That’s how I’d describe After The Party in 3 words. A historical novel at the times of WW2. The main character isPhyllis and it’s told from her perspective in different time periods. The book opens in 1979 as Phyllis gets out of prison. The opening page totally got me sucked in, and is representative of the beautiful writing:
“When I came out of prison my hair was white. I think it was a shock for them all, but for the children especially…they all thought it was the awfulness of prison that had made me old, like those old wives’ tales where someone sees a ghost and goes white overnight from the shock, but the truth was simply that one couldn’t get one’s hair dyed. Hair dye was not provided, and why should it have been? It was meant to be a punishment, not a hairdressing salon.”
Then, we go back to 1938, when she moves back to England from abroad, with her husband and 3 kids. She moves close to her two sisters Patricia and Nina. After you learn Phyllis’ very decent life from before, it’s a curious matter to learn how on earth she ended up in prison? Throughout the book, we go back and forth between times, where we continue the story leading up to the events causing her to go to prison, and her reflecting back to the memories of the past.
I loved the book for many reasons. First, I think Connolly is a very talented writer. The book was very atmospheric. She has very intriguing and creative descriptions. She managed to pull off a very rich book in only 260 pages. The book is not only a historical novel, it’s also a family saga with its flawed and unpredictable characters. And all these aspects co-existed very organically. I specifically adored the parts with Phyllis’ flashbacks to the past. The expression of human emotions, wisdom & disappointments were very impressive, very real. The relationship among the three sisters, including the events & people surrounding them was a very good representation of class in society. I enjoyed the changing dynamics and surprises along the way.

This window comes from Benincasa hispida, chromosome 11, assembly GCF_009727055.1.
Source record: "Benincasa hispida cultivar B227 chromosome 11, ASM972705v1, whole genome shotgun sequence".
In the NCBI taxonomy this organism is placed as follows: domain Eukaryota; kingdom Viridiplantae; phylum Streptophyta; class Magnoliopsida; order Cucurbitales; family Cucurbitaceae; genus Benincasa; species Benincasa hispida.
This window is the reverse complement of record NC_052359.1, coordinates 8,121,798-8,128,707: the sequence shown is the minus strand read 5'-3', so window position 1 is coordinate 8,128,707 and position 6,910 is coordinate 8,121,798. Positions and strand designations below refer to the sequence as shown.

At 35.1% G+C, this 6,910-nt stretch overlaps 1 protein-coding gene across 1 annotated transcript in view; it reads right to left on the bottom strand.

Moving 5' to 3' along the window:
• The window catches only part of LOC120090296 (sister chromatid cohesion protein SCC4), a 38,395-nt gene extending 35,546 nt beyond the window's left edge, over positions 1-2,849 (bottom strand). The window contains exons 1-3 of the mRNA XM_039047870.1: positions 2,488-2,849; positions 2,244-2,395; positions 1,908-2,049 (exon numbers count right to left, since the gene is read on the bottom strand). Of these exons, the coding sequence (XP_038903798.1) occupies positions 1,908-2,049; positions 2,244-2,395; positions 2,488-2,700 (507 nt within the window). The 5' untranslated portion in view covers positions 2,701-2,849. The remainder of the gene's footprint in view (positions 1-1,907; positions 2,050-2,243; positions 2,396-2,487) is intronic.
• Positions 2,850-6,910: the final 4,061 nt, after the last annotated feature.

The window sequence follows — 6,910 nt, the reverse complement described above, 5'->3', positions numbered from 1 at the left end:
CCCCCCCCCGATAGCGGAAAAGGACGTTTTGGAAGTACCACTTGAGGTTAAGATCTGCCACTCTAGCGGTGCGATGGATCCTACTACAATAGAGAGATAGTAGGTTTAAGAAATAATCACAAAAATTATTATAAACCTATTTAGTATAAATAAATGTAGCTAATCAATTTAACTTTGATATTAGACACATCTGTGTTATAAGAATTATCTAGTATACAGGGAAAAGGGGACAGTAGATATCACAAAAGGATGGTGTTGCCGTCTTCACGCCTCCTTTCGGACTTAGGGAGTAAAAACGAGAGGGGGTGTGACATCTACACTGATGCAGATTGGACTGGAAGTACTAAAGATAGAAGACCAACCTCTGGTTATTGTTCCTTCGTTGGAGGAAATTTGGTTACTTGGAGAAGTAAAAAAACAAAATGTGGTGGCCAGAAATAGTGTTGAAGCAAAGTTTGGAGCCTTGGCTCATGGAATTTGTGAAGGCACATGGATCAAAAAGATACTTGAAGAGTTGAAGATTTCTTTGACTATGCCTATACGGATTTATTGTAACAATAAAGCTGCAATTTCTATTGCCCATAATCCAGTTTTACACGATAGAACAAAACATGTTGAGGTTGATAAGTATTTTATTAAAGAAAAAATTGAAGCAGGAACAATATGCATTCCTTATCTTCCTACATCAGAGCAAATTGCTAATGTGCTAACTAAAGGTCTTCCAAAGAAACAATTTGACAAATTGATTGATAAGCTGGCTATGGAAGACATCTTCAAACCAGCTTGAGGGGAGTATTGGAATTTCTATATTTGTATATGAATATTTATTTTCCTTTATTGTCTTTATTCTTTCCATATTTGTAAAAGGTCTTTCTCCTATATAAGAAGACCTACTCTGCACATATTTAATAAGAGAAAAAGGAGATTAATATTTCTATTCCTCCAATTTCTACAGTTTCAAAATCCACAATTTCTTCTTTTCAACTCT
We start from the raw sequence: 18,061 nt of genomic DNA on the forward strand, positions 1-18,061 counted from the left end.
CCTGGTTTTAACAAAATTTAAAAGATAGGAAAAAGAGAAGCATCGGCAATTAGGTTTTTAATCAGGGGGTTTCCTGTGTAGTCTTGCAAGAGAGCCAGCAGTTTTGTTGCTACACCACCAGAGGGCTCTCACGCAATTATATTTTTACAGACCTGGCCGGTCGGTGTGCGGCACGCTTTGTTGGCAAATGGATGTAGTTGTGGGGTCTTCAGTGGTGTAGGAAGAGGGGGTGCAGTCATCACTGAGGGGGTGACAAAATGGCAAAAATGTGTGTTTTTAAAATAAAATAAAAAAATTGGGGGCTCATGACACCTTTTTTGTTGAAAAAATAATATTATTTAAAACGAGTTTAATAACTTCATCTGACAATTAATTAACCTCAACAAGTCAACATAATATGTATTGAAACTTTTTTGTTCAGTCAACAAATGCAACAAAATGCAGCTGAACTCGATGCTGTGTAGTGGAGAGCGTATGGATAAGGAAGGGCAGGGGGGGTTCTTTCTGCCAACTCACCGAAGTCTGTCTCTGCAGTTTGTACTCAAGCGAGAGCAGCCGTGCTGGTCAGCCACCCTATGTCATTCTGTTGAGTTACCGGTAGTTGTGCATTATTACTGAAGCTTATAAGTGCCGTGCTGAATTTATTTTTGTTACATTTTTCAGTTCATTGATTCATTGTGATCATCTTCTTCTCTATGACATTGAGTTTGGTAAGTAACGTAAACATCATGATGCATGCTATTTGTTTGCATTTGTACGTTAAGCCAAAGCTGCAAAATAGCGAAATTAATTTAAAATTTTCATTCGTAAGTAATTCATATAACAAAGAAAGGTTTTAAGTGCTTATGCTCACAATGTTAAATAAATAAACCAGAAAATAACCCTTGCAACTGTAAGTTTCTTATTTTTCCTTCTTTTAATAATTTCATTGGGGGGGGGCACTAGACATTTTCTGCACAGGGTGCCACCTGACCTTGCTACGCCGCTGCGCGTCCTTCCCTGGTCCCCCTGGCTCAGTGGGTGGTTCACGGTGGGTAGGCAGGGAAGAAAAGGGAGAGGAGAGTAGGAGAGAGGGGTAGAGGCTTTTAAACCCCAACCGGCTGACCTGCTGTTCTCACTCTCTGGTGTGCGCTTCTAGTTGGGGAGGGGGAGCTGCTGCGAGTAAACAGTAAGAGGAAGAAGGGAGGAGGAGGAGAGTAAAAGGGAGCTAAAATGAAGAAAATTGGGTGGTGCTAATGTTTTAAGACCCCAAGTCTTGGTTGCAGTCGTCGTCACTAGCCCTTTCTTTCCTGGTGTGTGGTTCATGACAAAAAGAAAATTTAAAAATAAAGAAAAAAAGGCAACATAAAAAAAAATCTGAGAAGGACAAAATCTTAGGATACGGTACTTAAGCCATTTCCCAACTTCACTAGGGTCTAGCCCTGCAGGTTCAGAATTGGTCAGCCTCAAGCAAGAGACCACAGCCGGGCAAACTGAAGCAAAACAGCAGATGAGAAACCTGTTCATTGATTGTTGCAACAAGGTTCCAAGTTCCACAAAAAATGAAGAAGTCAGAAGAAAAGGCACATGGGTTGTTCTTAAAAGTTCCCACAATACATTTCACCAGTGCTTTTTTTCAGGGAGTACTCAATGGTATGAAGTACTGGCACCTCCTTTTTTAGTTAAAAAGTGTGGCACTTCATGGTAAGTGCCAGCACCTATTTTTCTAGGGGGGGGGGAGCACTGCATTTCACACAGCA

Another fascinating part of this book was the main character Phyllis. Connolly somehow managed to create a seemingly naive and sympathetic character, who was a member of the British Union of Fascists. They were affected by ‘The Leader’, Oswald Mosley’s charisma, and were keen to remain in peace after the painful experiences of First World War. So, the writer adds layers and complexity to leave it to your own devices to decide what to make of this character. Is she naive or not, is the likeable or not? To me, this was very impactful writing. It was also interesting to read about that aspect of politics during the war time Britain.
My slight disappointment of the book was the build-up of the title and the blurb to the ‘Party’ in the book. In my opinion, the stress given to what happened in the party was not totally linked to the aftermath. I did enjoy reading about the party, and it was interesting, but I wish the connection was stronger to the following events if it’s seen as a big impact for the rest of the story.
Regardless, I’m not too hung up on this flaw. I really enjoyed all the other aspects and richness of the book. Cressida Connolly was a delight to read. It’s a solid 4 star from me and I’d definitely recommend it and read other books from her.
Thanks so much to Penguin publishers for sending me a copy of this book in exchange for an honest review.
Please let me know if you read it, what you thought of it? I’d love to hear from you 🙂
Thanks so much for stopping by and happy reading!